2. Sugar Daddy – This term is a slang for an older gay man who substantially supports a younger gay man. I don’t really like it, because the implications for mutual exploitation are enormous; the older partner gets objectified for his money, while the younger partner gets objectified for his youthful beauty.  Objectification is not a solid base to form a relationship.  While plenty of these relationship styles exist (gay and straight), I maintain that any relationship that is not a “match made in Heaven” but is a “match made at the bank” is asking for trouble in the long term.  I think it’s best when each partner in a gay male relationship makes his own money and has his own career/income, and the presumptions of a great income disparity are left out.
  3. Twink – More slang referring to a young gay man, often slight or thin, but also considered “pretty” or “innocent”. Part of the several things that make me uncomfortable about this term is that it has hints of misogyny, feminizing young gay men as being “weak” or “passive” or “helpless” the way women were once referred to as the “fairer sex” or the “weaker sex”.  It has implications of emasculating grown, adult men.  However, the positive side to the use of the term can imply youthful spontaneity, optimism, energy, fun-loving, a lack of cynicism, and budding with promise in early adult life.  Often paired with a “daddy”, this is the opposite.  I recommend just pondering this term, to see how much it applies to you, and consider what your assumptions or expectations are in using the term.  How can embracing the twink identity be a positive self-concept?  What are the risks of it to watch out for?  Like others of these terms, is there a way to embrace the positive qualities implied with the term, and de-emphasize the negative ones?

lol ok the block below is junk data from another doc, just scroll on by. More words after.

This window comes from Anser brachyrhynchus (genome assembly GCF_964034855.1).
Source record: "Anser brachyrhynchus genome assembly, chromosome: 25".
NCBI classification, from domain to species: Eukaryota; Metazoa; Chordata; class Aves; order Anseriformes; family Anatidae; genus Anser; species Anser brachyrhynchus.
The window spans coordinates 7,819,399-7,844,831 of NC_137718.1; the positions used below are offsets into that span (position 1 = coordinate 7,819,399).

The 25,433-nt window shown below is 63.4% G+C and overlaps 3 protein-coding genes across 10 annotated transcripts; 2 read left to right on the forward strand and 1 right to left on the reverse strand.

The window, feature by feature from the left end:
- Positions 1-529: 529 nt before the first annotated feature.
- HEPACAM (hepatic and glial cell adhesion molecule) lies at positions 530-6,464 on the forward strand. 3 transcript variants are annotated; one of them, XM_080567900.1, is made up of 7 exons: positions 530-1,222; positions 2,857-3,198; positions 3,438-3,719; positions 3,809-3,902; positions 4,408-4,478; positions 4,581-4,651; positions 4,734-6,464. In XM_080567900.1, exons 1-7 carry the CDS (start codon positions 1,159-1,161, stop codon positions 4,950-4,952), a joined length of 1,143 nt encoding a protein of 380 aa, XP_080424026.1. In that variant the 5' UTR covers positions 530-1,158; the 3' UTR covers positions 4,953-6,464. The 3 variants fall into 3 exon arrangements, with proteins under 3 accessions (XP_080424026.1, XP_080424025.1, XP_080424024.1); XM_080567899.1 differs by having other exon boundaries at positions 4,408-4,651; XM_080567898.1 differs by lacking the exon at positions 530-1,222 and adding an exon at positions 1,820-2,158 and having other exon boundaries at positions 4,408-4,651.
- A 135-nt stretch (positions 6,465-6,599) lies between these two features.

4. Twunk – A variation on “twink,” a twunk is generally considered a hybrid of a “twink” and a “hunk,” meaning that instead of being young, lithe, and thin, it means a young “hunk” who might be especially muscular. In the bodybuilding sport, younger men tend to put on muscle at a faster rate, so it’s (relatively) easy to achieve this look if you want, with sound workouts and a smart diet.  While twink can imply a pejorative, a twunk might be seen as having both youthfulness and muscularity.